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Health Services Research & Development

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HSR&D In Progress

Summer 2016

In this Issue: Improving the Safety of Prescription Opioid Use among Veterans » Table of Contents

Effects of VHA Opioid Policy on Prescribing and Patient-Centered Outcomes

Ongoing Study

Opioid analgesics are the most commonly prescribed medications for chronic pain. However, an emerging public health epidemic of opioid-related harms – especially abuse and overdose – has triggered a new era in opioid attitudes and policies, in which opioid prescribing trends are being actively reversed. VA has been a national leader in pain management and has recently implemented the Opioid Safety Initiative (aims to increase use of opioid risk management tools and decrease high-risk prescribing practices) and mandatory written informed consent for long-term opioid therapy. These initiatives are anticipated to substantially reduce rates and intensity of opioid prescribing in VA. The main objective of this ongoing HSR&D study (July 2015 - June 2019) is to understand patient-centered outcomes of opioid prescribing changes among Veterans treated with long-term opioids for chronic pain.

A nationally representative sample of VA primary care patients receiving long-term opioid therapy (n= 13,675) will be invited to participate in a mailed survey, in order to collect longitudinal patient-reported pain outcomes data. Specific aims are to:

  • Examine the relationship between changes in prescribed opioids and changes in patient-reported pain and quality-of-life (QOL) outcomes; and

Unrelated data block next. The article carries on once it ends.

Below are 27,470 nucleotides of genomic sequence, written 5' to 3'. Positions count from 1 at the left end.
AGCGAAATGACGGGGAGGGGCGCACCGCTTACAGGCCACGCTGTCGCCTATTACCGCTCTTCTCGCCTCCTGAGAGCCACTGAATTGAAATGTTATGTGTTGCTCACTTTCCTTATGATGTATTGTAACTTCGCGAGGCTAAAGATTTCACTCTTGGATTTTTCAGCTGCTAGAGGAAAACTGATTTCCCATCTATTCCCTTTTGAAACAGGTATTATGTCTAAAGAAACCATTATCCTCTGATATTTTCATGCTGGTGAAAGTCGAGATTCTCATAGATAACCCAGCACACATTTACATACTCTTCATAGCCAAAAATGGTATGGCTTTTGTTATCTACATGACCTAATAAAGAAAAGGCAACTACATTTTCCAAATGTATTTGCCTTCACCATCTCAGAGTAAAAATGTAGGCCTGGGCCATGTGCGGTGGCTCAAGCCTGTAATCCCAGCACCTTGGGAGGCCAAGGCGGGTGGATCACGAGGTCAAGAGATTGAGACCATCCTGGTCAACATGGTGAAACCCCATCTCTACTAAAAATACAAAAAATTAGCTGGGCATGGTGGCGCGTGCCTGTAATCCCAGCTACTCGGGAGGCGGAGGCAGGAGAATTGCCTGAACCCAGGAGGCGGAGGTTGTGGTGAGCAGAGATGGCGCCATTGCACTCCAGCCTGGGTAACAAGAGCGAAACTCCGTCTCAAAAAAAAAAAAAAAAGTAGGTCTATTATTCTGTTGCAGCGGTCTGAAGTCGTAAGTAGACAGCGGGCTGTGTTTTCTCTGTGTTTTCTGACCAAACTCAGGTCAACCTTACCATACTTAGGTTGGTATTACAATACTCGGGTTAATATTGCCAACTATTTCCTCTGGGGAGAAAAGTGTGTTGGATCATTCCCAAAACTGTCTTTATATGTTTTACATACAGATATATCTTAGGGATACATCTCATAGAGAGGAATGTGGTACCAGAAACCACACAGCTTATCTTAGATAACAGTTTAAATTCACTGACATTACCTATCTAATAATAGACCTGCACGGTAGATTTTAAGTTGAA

• Identify any associations of patient, provider, and facility factors with changes in patient-reported pain and QOL, primarily through their influence on opioid prescribing and use of non-pharmacological pain therapies.

Patients are asked to complete brief questionnaires at three time points during the study: baseline, 12 months, and 24 months. Questionnaires assess pain-related function and health-related QOL as the primary outcomes, and evaluate pain characteristics, patient perceptions of care, and use of non-pharmacological therapies as covariates. VA administrative data will be used to assess patient use of pain-related health services and patient, provider, and facility covariates. Prospective patient-reported survey data will be merged with administrative data for analyses to address the specific aims.

Thus far, a pilot survey wave has been completed with a 71% response rate (355 respondents/498 contacted). The main baseline survey mailing is in progress.


Study findings will contribute to identifying successful approaches and targeting potential gaps in VA efforts to achieve patient-centered pain management and opioid safety goals.

View study abstract

Principal Investigator: Erin Krebs, MD, MPH, is part of HSR&D's Center for Chronic Disease Outcomes Research (CCDOR) in Minneapolis, MN.

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